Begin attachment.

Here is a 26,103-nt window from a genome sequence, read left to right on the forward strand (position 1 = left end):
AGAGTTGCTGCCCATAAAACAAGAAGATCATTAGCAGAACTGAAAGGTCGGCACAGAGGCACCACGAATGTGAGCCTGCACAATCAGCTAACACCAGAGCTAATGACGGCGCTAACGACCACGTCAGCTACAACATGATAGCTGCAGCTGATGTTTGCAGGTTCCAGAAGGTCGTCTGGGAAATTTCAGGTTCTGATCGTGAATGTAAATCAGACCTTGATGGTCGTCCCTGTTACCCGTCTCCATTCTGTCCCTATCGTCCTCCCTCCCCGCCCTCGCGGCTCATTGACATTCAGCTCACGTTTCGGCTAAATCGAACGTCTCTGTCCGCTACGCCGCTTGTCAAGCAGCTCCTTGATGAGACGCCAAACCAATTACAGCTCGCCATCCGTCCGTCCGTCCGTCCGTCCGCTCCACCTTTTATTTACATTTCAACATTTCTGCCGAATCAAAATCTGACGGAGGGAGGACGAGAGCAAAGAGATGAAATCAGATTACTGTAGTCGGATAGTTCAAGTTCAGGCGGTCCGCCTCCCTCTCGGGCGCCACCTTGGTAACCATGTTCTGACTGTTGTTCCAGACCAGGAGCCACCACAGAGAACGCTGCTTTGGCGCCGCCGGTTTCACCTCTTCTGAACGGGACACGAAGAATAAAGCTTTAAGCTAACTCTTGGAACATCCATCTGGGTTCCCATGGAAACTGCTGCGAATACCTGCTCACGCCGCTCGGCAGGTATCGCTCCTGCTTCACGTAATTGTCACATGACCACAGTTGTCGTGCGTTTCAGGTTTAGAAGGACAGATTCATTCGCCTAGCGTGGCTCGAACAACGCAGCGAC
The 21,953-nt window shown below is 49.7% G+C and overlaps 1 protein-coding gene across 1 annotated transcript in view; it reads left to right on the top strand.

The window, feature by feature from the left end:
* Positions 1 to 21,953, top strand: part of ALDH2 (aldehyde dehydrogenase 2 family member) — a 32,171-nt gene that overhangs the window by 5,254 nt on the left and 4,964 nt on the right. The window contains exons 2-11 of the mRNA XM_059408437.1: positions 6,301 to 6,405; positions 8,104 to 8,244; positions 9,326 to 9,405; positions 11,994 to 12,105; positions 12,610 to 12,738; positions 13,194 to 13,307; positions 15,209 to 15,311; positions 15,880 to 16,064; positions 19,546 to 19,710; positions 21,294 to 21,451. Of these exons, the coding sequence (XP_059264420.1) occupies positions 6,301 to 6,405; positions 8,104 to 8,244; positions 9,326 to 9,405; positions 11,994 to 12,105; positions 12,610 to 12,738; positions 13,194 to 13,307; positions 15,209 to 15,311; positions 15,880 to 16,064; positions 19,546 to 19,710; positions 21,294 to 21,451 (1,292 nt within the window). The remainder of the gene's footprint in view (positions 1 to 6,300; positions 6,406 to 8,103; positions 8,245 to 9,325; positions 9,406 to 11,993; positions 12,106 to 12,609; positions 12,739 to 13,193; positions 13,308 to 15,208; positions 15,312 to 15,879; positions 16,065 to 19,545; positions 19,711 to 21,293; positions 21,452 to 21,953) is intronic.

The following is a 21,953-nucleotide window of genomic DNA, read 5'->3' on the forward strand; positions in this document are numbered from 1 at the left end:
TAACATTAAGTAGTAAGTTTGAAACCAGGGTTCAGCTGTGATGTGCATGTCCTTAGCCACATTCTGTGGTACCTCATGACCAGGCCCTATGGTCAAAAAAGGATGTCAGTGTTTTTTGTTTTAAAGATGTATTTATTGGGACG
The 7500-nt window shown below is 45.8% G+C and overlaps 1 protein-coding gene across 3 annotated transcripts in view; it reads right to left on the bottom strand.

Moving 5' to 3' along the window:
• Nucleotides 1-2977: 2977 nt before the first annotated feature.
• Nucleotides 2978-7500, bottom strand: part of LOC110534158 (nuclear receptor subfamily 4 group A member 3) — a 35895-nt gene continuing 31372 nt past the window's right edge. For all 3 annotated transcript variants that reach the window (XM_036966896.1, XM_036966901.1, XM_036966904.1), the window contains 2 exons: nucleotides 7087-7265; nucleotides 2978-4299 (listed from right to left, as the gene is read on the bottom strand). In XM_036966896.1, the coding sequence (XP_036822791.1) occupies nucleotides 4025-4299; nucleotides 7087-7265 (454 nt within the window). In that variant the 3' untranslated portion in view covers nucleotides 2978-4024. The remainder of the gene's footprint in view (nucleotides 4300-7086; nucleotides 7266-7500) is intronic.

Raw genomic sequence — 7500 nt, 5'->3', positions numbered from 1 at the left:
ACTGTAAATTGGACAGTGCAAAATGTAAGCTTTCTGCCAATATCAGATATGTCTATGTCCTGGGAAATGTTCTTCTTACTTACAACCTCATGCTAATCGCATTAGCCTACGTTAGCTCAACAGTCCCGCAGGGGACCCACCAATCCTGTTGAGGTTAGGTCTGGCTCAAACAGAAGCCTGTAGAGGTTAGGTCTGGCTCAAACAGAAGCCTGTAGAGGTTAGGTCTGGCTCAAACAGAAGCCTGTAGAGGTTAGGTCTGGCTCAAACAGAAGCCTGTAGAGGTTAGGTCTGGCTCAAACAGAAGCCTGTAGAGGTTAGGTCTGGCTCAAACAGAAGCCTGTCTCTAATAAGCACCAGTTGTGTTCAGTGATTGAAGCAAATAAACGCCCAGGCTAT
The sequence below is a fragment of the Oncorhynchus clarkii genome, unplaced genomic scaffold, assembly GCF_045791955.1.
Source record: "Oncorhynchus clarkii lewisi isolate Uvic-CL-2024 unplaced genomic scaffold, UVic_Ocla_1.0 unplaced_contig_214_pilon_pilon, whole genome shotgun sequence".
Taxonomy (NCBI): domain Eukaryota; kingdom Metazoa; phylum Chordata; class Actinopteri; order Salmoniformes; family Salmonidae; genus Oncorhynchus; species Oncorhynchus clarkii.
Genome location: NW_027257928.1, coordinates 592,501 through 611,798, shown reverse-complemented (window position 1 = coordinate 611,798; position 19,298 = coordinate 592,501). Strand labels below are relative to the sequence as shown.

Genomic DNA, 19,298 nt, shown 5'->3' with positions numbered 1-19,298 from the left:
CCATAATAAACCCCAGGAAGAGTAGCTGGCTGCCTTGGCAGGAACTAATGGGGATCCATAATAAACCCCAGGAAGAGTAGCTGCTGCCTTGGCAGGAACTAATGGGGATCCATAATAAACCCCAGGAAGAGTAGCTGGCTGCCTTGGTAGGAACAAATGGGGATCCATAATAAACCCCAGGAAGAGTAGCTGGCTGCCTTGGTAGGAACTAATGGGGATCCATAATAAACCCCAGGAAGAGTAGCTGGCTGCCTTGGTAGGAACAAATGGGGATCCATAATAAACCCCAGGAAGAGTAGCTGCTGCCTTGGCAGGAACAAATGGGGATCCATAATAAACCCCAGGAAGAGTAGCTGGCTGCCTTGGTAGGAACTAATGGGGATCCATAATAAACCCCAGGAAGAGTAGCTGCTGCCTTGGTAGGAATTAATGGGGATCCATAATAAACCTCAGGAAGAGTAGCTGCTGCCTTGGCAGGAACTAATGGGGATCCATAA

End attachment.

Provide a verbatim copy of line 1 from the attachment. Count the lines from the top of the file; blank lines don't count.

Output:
Here is a 26,103-nt window from a genome sequence, read left to right on the forward strand (position 1 = left end):